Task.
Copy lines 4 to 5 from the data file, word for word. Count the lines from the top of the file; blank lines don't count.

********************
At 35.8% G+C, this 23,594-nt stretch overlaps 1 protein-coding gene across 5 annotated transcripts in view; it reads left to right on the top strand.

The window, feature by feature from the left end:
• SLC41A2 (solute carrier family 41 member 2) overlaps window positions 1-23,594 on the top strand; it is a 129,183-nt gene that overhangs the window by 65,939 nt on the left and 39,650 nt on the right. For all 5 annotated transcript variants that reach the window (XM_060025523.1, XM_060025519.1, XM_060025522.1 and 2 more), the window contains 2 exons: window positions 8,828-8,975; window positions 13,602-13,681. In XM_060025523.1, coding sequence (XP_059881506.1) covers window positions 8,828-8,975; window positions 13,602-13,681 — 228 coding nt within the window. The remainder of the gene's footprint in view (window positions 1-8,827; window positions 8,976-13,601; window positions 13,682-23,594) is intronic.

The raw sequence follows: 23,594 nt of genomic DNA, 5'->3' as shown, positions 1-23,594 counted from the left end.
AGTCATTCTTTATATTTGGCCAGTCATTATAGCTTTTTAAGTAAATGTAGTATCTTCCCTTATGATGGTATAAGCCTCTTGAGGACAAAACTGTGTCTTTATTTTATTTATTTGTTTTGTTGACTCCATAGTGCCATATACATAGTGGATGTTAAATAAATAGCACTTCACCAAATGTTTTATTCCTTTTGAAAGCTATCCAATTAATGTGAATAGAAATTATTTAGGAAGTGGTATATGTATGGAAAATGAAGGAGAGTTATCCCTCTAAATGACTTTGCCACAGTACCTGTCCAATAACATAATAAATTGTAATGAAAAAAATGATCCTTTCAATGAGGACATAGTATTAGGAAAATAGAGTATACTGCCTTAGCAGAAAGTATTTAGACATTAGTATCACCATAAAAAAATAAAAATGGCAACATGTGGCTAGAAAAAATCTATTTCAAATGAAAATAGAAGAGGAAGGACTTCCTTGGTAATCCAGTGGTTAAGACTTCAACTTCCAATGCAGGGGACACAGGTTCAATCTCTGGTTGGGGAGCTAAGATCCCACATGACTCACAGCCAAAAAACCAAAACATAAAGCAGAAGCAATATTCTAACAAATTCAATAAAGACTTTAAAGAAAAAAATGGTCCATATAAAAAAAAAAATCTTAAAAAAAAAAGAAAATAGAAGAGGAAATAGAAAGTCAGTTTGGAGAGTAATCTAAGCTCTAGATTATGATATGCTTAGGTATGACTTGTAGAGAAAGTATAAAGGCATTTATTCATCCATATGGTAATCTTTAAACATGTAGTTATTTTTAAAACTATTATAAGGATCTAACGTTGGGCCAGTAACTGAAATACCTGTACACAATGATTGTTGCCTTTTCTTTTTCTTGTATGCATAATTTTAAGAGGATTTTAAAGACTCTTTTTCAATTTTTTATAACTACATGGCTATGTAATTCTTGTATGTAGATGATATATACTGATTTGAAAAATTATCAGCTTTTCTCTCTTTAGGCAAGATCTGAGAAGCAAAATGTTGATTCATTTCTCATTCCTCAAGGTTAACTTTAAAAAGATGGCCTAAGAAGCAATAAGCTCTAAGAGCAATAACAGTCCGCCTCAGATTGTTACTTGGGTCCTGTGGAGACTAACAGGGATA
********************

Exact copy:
The raw sequence follows: 23,594 nt of genomic DNA, 5'->3' as shown, positions 1-23,594 counted from the left end.
AGTCATTCTTTATATTTGGCCAGTCATTATAGCTTTTTAAGTAAATGTAGTATCTTCCCTTATGATGGTATAAGCCTCTTGAGGACAAAACTGTGTCTTTATTTTATTTATTTGTTTTGTTGACTCCATAGTGCCATATACATAGTGGATGTTAAATAAATAGCACTTCACCAAATGTTTTATTCCTTTTGAAAGCTATCCAATTAATGTGAATAGAAATTATTTAGGAAGTGGTATATGTATGGAAAATGAAGGAGAGTTATCCCTCTAAATGACTTTGCCACAGTACCTGTCCAATAACATAATAAATTGTAATGAAAAAAATGATCCTTTCAATGAGGACATAGTATTAGGAAAATAGAGTATACTGCCTTAGCAGAAAGTATTTAGACATTAGTATCACCATAAAAAAATAAAAATGGCAACATGTGGCTAGAAAAAATCTATTTCAAATGAAAATAGAAGAGGAAGGACTTCCTTGGTAATCCAGTGGTTAAGACTTCAACTTCCAATGCAGGGGACACAGGTTCAATCTCTGGTTGGGGAGCTAAGATCCCACATGACTCACAGCCAAAAAACCAAAACATAAAGCAGAAGCAATATTCTAACAAATTCAATAAAGACTTTAAAGAAAAAAATGGTCCATATAAAAAAAAAAATCTTAAAAAAAAAAGAAAATAGAAGAGGAAATAGAAAGTCAGTTTGGAGAGTAATCTAAGCTCTAGATTATGATATGCTTAGGTATGACTTGTAGAGAAAGTATAAAGGCATTTATTCATCCATATGGTAATCTTTAAACATGTAGTTATTTTTAAAACTATTATAAGGATCTAACGTTGGGCCAGTAACTGAAATACCTGTACACAATGATTGTTGCCTTTTCTTTTTCTTGTATGCATAATTTTAAGAGGATTTTAAAGACTCTTTTTCAATTTTTTATAACTACATGGCTATGTAATTCTTGTATGTAGATGATATATACTGATTTGAAAAATTATCAGCTTTTCTCTCTTTAGGCAAGATCTGAGAAGCAAAATGTTGATTCATTTCTCATTCCTCAAGGTTAACTTTAAAAAGATGGCCTAAGAAGCAATAAGCTCTAAGAGCAATAACAGTCCGCCTCAGATTGTTACTTGGGTCCTGTGGAGACTAACAGGGATA